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This is what hyperinflation looks like

10T zim

(ten trillion Zimbabwe dollars worth about 4 cents in US currency)

The government of Zimbabwe is converting all Zimbabwe dollars into U.S. dollars. It will then remove all Zim dollars from circulation. The economy has functioned on South African rands and American dollars since 2009.

The reason for getting rid of their currency?


6/11 – Bloomberg – 175 Quadrillion Zimbabwean Dollars are Now Worth $5 – The government of Zimbabwe is removing their currency from circulation. They are closing all bank accounts denominated in Zimbabwe dollars. The South African rand and the US dollar replace existing currency.

The exchange rate for notes printed before 2009 will be US$1 for 250 trillion Zimbabwe dollars. Bills printed after that date will be exchanged at $US5 for 175 quadrillion dollars.

That would be:

  • $1 – 250,000,000,000,000 – pre-2009 currency
  • $5 – 175,000,000,000,000,000

If I understand correctly, that means the 250T rate applies to physical bills and the 175Q (is that the correct abbreviation for quadrillion?) rate applies to bank deposits.

The largest bill in circulation is 100 trillion, or 100,000,000,000,000. Look at this relationship:

  • 250,000,000,000,000 – exchange rate for currency
  • 100,000,000,000,000 – largest bill in circulation

That means you would get US$0.40 for every Zim$100T currency you turn in. Picture at the top of this post is 10T, so ten of those can be exchanged for 40 cents.

Now, imagine using Zim dollars to pay for dinner out with your spouse.

Look at this relationship:

  • 175,000,000,000,000,000 – exchange rate on bank deposits
  •        250,000,000,000,000 – exchange rate on currency

If you had deposited some currency in your bank account back in 2008 or 2009 and let it sit until today, you would have lost 99.86% of your money to inflation.

Quick survey of exchange rates

I need to do more research on the history of exchange rates. I recently bought some Zimbabwe dollars to show the destruction. Here is a visual story of my research so far:

2006 – Exchange rate was 165 Zimbabwe dollar to 1 US dollar. Following bill was worth about US3.03:

500 zim rev

2007 – Exchange rate was about 9,687:1. Following bill was worth about $1.03. Would take 20 of the 500 bill to equal this.

10k zim

2008 – This is when the hyperinflation shredded the economy. Exchange rate exploded to 6,723,052,073.  Nearly 7 billion. Not sure what date in the year that was, because the exact date and whether it is the morning or afternoon matters. Let’s just go with the 6.7 billion. At that rate, the following 5 billion note was worth about 75 cents. Would take half a million of the 10,000 notes to equal this. Half a million.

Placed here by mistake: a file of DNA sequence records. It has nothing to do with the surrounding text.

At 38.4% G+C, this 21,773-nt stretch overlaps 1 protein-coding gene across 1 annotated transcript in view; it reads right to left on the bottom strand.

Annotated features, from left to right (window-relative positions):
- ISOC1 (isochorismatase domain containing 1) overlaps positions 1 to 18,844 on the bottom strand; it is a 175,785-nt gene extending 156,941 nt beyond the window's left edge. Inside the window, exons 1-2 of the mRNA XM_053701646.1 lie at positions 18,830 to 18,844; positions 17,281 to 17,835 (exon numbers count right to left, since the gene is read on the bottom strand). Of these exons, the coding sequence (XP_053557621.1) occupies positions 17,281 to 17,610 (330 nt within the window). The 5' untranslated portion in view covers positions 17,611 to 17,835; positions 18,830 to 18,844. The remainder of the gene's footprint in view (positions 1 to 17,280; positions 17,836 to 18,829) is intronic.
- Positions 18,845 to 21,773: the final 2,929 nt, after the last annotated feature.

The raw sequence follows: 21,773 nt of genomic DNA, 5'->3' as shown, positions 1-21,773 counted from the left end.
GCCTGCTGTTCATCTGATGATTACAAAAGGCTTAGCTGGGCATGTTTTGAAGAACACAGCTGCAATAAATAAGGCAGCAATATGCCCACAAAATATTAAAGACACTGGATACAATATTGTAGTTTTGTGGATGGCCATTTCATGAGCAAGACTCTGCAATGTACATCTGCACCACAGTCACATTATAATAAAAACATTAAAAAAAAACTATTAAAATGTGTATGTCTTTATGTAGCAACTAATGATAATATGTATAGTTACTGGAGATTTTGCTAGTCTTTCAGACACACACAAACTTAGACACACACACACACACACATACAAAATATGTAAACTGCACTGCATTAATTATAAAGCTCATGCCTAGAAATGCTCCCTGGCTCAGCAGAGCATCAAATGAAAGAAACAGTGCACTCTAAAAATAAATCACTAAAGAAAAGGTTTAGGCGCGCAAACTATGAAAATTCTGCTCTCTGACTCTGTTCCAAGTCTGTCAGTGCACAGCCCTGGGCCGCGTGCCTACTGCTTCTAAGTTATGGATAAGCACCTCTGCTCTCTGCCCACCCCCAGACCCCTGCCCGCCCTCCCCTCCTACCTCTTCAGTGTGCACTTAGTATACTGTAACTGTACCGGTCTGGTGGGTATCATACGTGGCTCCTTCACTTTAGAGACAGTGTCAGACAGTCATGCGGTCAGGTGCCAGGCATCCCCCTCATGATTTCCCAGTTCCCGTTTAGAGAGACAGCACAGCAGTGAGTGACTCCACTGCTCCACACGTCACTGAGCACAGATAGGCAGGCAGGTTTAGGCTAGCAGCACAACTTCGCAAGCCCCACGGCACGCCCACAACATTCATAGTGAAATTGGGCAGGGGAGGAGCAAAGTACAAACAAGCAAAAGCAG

5B zim

2015 – 250 trillion to one at the rate the government is paying to remove all currency from circulation. At that rate, the largest bill in circulation, 100 trillion, is worth 40 cents. The following bill, at a mere 10 trillion Zimbabwe dollars, is worth 4 cents. Would take 2,000 of the previous bill to equal this  one worth 4 cents, or 37,500 to still be worth the 75 cents value back in 2008.

10T zim

To show the complete obliteration of value, let me recap the bills it would take to retain value of something in the range of a US dollar with the bills above:

  • 2006 – start with a 500 zim dollar
  • 2007 – convert 20 of five hundred bills into a ten thousand bill
  • 2008 – convert 500,000 ten thousand bills into a five billion bill
  • 2015 – convert 2000 five billion bills into a ten trillion bill. To maintain about 75 cents value would require converting 37,500 of the five billion notes.

Look at that again: 20 into 1 bill, 500,000 of those into the next bill, and 37,500 of those into the final bill, which you can now sell to the government for forty American cents.

Why am I interested in Zimbabwe hyperinflation?

First, this is a story of the devastation caused to the overall economy. Everyday people are completely destroyed financially when government policies let hyperinflation loose.

Second reason I’m interested is that I did a field audit at the Zimbabwe office of a charity many years ago and thus have a little bitty awareness of that beautiful country. I grieve for the mass suffering caused by government induced hyperinflation.

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One thought on “This is what hyperinflation looks like

  1. Pingback: Follow up on Zimbabwe hyperinflation – Government introduces coins for making change | Outrun Change

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